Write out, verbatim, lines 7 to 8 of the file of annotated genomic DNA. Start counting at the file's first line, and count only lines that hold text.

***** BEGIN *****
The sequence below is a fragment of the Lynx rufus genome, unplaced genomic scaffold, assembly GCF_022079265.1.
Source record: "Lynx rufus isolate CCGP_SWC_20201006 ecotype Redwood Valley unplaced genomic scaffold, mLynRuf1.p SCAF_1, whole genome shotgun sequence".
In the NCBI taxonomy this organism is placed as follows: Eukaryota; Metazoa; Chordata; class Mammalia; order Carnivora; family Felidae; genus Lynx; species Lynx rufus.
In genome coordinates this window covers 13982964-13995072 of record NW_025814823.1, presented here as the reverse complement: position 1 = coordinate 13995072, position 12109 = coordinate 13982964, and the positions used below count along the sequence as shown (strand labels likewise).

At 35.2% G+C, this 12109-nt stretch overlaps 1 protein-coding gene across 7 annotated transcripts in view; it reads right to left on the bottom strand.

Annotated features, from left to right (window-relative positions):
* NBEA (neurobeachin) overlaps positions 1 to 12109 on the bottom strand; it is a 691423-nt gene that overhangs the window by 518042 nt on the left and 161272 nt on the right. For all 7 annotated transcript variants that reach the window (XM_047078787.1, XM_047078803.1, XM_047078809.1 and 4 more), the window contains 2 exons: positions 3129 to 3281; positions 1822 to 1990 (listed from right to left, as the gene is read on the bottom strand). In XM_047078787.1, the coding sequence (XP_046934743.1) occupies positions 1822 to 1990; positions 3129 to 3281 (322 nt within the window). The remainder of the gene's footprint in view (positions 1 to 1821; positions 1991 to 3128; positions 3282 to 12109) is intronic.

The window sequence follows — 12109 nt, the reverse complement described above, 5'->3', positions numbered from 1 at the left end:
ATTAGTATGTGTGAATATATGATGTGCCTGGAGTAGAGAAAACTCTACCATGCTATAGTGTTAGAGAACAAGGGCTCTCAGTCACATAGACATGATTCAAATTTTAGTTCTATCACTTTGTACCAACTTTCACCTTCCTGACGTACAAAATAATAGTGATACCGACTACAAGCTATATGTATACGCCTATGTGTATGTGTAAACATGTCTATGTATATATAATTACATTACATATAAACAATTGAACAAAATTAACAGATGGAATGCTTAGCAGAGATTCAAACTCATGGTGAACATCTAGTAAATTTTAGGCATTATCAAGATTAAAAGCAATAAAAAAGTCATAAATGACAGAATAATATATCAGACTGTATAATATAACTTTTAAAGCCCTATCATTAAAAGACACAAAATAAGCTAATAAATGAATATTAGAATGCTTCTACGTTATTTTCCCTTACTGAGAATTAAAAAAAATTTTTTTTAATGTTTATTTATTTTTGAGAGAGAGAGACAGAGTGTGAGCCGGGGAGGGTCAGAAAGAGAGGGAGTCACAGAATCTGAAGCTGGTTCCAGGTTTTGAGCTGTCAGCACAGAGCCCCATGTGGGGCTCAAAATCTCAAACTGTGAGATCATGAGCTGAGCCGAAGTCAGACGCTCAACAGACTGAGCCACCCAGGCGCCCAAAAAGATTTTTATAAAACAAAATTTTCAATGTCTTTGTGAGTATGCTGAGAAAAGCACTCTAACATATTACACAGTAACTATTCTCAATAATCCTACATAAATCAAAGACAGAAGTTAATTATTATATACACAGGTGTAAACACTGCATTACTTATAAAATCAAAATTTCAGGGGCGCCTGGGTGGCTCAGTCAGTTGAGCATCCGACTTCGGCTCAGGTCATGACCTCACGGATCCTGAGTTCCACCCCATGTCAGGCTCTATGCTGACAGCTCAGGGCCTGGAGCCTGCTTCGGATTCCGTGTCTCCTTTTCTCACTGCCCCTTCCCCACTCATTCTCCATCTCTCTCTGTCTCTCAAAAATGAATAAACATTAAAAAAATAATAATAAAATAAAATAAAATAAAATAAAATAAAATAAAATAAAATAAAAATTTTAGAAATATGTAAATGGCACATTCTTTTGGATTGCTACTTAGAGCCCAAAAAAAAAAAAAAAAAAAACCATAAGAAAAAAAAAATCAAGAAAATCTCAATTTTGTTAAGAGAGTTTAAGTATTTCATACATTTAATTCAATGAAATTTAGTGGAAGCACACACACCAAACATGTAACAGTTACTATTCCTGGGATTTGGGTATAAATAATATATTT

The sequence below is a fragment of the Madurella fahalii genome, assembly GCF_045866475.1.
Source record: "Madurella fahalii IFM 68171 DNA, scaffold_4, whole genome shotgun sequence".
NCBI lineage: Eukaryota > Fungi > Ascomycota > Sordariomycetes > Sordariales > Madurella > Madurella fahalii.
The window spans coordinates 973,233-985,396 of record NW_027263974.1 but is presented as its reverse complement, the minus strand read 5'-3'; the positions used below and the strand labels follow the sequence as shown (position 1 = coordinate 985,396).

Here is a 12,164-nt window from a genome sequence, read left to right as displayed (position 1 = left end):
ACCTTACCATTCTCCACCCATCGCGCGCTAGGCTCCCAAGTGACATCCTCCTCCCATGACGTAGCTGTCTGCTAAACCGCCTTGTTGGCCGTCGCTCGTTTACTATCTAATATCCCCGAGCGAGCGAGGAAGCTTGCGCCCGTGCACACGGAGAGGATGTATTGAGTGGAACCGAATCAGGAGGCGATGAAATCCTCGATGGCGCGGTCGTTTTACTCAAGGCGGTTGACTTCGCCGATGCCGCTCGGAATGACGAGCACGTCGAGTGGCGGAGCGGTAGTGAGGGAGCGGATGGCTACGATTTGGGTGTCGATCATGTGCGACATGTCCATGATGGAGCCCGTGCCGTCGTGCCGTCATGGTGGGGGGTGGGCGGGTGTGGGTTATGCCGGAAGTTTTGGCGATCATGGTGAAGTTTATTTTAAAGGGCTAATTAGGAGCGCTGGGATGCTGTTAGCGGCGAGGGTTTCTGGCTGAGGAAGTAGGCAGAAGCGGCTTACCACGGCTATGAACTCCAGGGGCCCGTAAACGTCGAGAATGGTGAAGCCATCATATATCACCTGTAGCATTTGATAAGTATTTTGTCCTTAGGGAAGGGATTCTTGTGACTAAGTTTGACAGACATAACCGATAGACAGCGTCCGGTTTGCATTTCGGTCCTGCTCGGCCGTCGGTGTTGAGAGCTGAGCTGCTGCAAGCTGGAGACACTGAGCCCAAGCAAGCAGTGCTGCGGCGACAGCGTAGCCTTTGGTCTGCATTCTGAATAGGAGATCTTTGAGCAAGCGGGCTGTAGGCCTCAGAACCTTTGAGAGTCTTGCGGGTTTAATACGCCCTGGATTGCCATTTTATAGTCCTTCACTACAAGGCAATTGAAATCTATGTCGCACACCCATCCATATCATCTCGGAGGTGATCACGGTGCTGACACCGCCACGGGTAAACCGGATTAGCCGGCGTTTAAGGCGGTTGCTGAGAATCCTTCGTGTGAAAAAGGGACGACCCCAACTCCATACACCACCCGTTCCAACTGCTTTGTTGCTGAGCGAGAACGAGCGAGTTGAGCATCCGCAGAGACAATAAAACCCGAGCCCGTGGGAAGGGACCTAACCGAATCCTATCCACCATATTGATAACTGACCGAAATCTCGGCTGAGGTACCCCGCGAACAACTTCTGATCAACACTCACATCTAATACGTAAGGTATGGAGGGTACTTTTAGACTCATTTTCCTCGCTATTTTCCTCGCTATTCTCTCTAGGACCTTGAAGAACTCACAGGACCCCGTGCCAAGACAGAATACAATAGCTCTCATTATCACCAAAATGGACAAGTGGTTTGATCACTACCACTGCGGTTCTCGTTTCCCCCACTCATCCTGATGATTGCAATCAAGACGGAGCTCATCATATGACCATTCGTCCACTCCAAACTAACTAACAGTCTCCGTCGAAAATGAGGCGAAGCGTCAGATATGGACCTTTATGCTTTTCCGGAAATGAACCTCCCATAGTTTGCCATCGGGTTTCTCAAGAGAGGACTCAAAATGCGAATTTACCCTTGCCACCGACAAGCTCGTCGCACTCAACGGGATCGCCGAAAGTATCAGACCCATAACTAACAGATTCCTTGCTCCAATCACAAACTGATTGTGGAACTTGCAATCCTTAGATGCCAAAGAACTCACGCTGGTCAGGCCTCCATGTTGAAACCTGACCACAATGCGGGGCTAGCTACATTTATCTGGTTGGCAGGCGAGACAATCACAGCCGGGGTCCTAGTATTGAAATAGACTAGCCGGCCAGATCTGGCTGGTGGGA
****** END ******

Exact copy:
* NBEA (neurobeachin) overlaps positions 1 to 12109 on the bottom strand; it is a 691423-nt gene that overhangs the window by 518042 nt on the left and 161272 nt on the right. For all 7 annotated transcript variants that reach the window (XM_047078787.1, XM_047078803.1, XM_047078809.1 and 4 more), the window contains 2 exons: positions 3129 to 3281; positions 1822 to 1990 (listed from right to left, as the gene is read on the bottom strand). In XM_047078787.1, the coding sequence (XP_046934743.1) occupies positions 1822 to 1990; positions 3129 to 3281 (322 nt within the window). The remainder of the gene's footprint in view (positions 1 to 1821; positions 1991 to 3128; positions 3282 to 12109) is intronic.

The window sequence follows — 12109 nt, the reverse complement described above, 5'->3', positions numbered from 1 at the left end: